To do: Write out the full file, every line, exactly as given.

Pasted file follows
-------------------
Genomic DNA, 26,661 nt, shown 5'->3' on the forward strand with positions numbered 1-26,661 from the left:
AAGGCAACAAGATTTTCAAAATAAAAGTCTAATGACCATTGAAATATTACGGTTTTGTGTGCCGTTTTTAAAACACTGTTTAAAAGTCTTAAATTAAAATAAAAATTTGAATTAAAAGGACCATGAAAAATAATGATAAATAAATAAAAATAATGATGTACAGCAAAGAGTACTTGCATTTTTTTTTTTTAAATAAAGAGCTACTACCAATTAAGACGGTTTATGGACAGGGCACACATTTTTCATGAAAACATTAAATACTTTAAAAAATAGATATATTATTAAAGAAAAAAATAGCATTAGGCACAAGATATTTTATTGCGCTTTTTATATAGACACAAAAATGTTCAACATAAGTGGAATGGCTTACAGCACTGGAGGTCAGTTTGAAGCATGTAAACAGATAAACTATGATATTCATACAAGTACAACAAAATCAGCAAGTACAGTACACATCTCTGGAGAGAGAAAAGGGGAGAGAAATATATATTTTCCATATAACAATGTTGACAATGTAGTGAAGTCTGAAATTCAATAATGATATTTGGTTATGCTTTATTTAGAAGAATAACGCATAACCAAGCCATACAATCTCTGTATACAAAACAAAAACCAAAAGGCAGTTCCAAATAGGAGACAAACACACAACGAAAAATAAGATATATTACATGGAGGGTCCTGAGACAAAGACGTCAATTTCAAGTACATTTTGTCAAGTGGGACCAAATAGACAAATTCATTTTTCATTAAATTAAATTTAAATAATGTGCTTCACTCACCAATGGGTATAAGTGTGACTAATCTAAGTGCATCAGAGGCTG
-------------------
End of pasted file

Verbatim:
Genomic DNA, 26,661 nt, shown 5'->3' on the forward strand with positions numbered 1-26,661 from the left:
AAGGCAACAAGATTTTCAAAATAAAAGTCTAATGACCATTGAAATATTACGGTTTTGTGTGCCGTTTTTAAAACACTGTTTAAAAGTCTTAAATTAAAATAAAAATTTGAATTAAAAGGACCATGAAAAATAATGATAAATAAATAAAAATAATGATGTACAGCAAAGAGTACTTGCATTTTTTTTTTTTAAATAAAGAGCTACTACCAATTAAGACGGTTTATGGACAGGGCACACATTTTTCATGAAAACATTAAATACTTTAAAAAATAGATATATTATTAAAGAAAAAAATAGCATTAGGCACAAGATATTTTATTGCGCTTTTTATATAGACACAAAAATGTTCAACATAAGTGGAATGGCTTACAGCACTGGAGGTCAGTTTGAAGCATGTAAACAGATAAACTATGATATTCATACAAGTACAACAAAATCAGCAAGTACAGTACACATCTCTGGAGAGAGAAAAGGGGAGAGAAATATATATTTTCCATATAACAATGTTGACAATGTAGTGAAGTCTGAAATTCAATAATGATATTTGGTTATGCTTTATTTAGAAGAATAACGCATAACCAAGCCATACAATCTCTGTATACAAAACAAAAACCAAAAGGCAGTTCCAAATAGGAGACAAACACACAACGAAAAATAAGATATATTACATGGAGGGTCCTGAGACAAAGACGTCAATTTCAAGTACATTTTGTCAAGTGGGACCAAATAGACAAATTCATTTTTCATTAAATTAAATTTAAATAATGTGCTTCACTCACCAATGGGTATAAGTGTGACTAATCTAAGTGCATCAGAGGCTG